I know what you’re thinking; overused green leaves and a pair of abstract hands lovingly cradling a globe, right? Think again, because environmental typography, as in typography that actually exists within a real environment, might just be one of the more unique ways to communicate an idea.
What was once considered a simple tool in the designer’s toolbox has since found its place as a well-respected art form. As the public interest in beautiful, well-formed typography grows, so does the demand for type that thinks outside of the box and the computer screen. The ephemeral nature of environmental typography, as well as the required effort expended in its construction, elevates the conceptual value of a design and can make it stand out to the discerning client. The applications of environmental typography are wide-ranging, from book covers to posters, and even corporate branding.
1. Sabine Dowek
Environmental typography adds level of self-awareness to a conceptual design that could otherwise fall flat. In the image above, Sabine Dowek has used pills to spell out “Life” for a piece that the New York Times published on the dangers of overusing vitamin supplements. Not only does this image suggest the undertones of the article with the broken pills, but it also uses the word ‘life’ (the english translation of vitamin’s root word ‘vita’) to playfully contrast the content of the article with the purported benefits of taking vitamins.
2. Derek Munn
In his whimsical styrofoam cup typography set, designer Derek Munn was inspired by a childhood memory to create baseball related phrases in the fence of a baseball diamond. He planned out the construction first using graph paper.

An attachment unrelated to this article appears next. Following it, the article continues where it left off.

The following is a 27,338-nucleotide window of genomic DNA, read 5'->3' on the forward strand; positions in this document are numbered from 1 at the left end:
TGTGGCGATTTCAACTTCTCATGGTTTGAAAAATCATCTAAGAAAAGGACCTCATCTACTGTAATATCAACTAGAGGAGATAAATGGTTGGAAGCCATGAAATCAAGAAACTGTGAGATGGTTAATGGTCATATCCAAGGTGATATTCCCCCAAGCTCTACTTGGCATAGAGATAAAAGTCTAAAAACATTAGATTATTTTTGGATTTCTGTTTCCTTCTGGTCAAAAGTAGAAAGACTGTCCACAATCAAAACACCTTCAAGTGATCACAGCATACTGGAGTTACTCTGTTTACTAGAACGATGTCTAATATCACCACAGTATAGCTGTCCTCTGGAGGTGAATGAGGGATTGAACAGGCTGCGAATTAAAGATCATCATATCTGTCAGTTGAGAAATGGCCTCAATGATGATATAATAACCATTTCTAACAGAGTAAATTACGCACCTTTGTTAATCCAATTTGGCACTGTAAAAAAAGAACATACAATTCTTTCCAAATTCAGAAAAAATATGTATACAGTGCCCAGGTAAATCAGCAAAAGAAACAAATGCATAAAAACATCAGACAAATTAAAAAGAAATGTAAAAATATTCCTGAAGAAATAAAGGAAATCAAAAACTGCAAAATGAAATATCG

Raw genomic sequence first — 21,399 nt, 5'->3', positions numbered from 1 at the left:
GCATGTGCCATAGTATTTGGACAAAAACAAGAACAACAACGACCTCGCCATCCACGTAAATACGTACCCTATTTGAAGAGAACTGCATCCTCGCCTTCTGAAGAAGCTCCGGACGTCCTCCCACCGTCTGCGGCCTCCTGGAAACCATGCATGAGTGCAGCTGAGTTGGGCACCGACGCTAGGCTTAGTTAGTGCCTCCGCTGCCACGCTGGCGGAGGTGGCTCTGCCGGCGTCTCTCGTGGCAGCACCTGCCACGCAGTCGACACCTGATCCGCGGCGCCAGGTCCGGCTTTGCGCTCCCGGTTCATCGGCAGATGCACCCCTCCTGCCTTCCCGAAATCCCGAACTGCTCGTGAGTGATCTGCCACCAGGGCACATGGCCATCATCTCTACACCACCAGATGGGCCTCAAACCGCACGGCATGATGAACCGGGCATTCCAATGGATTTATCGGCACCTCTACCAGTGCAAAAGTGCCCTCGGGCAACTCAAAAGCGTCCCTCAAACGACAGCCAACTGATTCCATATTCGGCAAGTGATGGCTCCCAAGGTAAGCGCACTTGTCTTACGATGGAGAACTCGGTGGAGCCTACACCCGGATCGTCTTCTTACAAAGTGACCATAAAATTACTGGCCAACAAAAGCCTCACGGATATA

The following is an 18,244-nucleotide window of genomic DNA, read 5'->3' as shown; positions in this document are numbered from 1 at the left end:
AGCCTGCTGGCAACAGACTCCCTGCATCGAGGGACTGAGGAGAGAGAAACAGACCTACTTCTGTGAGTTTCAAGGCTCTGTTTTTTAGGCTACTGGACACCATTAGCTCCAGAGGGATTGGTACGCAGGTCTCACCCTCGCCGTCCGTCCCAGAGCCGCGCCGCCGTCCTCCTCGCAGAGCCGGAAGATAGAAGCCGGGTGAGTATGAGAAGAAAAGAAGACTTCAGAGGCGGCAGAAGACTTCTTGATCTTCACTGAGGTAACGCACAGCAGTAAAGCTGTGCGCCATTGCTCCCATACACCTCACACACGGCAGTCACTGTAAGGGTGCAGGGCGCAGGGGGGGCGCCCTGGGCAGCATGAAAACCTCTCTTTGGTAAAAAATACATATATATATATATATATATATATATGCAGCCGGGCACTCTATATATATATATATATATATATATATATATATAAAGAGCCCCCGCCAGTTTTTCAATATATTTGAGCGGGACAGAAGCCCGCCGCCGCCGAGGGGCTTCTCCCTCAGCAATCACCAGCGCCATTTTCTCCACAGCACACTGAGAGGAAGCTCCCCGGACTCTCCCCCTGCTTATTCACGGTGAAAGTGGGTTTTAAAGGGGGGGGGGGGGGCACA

3. Stephen Doyle
Now this must have taken a while. In this series designer Stephen Doyle used tape to create anamorphic messages throughout Riverdale Country School in the Bronx for a New York Times article entitled ‘What if the Secret to Success is Failure?.’ The article centers around the educational philosophy that students should be encouraged to develop certain character traits that enable them to deal with failure rather than evaluating their education based on test scores. I love the idea that these concepts were not just Photoshopped onto the photograph. The students were actually interacting with these ideas as the images were being created.
4. Andrew Byrom
In his cover for the winter 2012 UCLA Extension catalog designer Andrew Byrom used a typeface of his own creation called St. Julian to create typographic furniture that students could interact with. The dappled sun and outdoor setting casually communicates the atmosphere of UCLA Extension and the fact that this catalog is for the winter quarter just playfully underscores that major selling point of the campus.
The branding for UK-based environmental design firm Sculptivate is an excellent example of how environmental typography can be used in more traditional arenas. Design firm Root created this eye-catching look by cutting a stencil, and then pushing different colored pieces of Play Doh through the hole that remained. The final product was used across multiple platforms, creating a unified brand identity that is anything but boring.
6. Nate Imhoff
When LA based designer Nate Imhoff decided to illustrate conceptual artist Jenny Holzer’s Truisms, his main goal was to use as little Photoshop as possible. The works in this project range from the simple brilliance of using a phone to display a warning about technology, to painstakingly crafted messages made out of noodles.
7. Stefan Sagmeister
No post on environmental typography would be complete without including the renowned designer Stefan Sagmeister. Sagmeister has consistently pushed the boundaries of environmental typography, even going so far as to have an intern cut the details of an AIGA lecture into his skin and use his own body as a poster. This guy is not messing around. He lives, breathes, and wears design on his skin.
In his book ‘Things I Have Learned in my Life So Far’ he typographically illustrates lessons that he has learned through life, design, and being human. His realization about obsession is illustrated using 250,000 eurocents and took more than 100 volunteers 8 days to put together. The dude puts his money where his mouth is.